The time has come. After years of wrangling, Democrats have wielded a significant advantage in the fight to see President Donald Trump’s tax returns. This Wednesday, House Ways and Means Committee Chairman Richard Neal (D-Mass.) formally requested the last six years of Trump’s personal and business tax returns, utilizing the power granted to him to view the traditionally confidential documents via an “arcane” law, as POLITICO put it.
‘It is critical to ensure the accountability of our government and elected officials. To maintain trust in our democracy, the American people must be assured that their government is operating properly, as laws intend.’
Although the move that’s been months in the making since Democrats got back control of the House is a significant step, it’s hardly a done deal. They don’t have the documents yet. Just last month, Treasury Secretary Steven Mnuchin asserted to the committee that “we will protect the president as we would protect any individual taxpayer under their rights” — meaning that a legal battle could be in the making over whether Democrats have appropriate motivation for seeking the documents. After all, despite the mountains of evidence surrounding the Trump team in the Russia scandal, the president and his allies have consistently decried the whole thing as a farce — even as the indictments kept piling up.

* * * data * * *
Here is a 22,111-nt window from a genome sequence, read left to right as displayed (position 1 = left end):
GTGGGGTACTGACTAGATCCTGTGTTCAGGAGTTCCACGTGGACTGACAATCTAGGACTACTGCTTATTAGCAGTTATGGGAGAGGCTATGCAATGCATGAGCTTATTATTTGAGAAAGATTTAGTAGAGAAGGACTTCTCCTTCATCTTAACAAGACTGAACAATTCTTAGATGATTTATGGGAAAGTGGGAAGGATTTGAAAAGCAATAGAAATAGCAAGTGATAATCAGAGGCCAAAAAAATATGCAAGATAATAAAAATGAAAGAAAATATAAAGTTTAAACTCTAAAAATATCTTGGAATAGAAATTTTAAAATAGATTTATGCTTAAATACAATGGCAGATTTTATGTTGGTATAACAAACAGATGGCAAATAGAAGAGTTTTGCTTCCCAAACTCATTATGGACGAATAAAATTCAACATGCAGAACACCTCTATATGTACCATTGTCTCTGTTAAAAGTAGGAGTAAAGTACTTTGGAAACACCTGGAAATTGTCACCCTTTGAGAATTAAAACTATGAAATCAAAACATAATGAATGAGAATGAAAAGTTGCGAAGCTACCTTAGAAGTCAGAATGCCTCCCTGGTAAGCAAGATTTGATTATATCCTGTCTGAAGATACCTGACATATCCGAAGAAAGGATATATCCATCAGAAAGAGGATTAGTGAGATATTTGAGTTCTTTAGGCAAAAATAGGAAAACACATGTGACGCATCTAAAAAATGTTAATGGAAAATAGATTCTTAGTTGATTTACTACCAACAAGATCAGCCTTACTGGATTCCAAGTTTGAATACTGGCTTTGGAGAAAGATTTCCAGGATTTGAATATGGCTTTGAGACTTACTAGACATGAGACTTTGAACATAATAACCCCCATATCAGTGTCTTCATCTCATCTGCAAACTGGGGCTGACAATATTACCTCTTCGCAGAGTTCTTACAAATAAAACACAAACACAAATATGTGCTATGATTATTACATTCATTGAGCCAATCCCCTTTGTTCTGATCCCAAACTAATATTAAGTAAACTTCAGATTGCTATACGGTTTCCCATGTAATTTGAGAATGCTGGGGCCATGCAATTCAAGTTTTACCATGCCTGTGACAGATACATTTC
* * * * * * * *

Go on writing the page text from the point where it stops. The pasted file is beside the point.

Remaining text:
Still, House Democrats haven’t exactly proven keen on bowing to the president’s team’s demands. Considering they’ve already prepared for a number of legal battles with the Trump administration over the Russia scandal and related issues on which the president’s team is stonewalling, there’s no reason to think they won’t be seeing this case through.
The documents they’re after could have relevance for a wide range of lines of inquiry surrounding the president, from the question of what inappropriate foreign financial ties he maintains in spite of Mueller’s conclusion of no prosecutable conspiracy with Russia to the possibility that he’s benefited greatly from various forms of fraud. During his public testimony before the House Oversight Committee, former Trump lawyer Michael Cohen specifically called out Trump’s tax returns as a source for more information for those concerned about that fraud he and others have alleged.
Trump claimed during the campaign that he’d eventually release his tax returns, but quickly dropped the promise after taking office. At his post-midterm elections press conference, he claimed that most Americans wouldn’t even be able to understand the material — which is a shoddy at best excuse for keeping the documents under wraps.
Concerned interests have sought the president’s tax returns through other means already, although Neal’s Wednesday letter to the Treasury Department is the most direct. Still, Democrats included a requirement for major party candidates for president and vice president to release the past ten years of their business and personal tax returns in their recent For the People Act, a sweeping ethics and electoral reform package.
In an Oval Office press availability, Trump told a reporter asking about Neal’s request that he wouldn’t release the returns because he’s supposedly under audit, although the IRS has insisted that does not demand they still private.
Featured Image via screenshot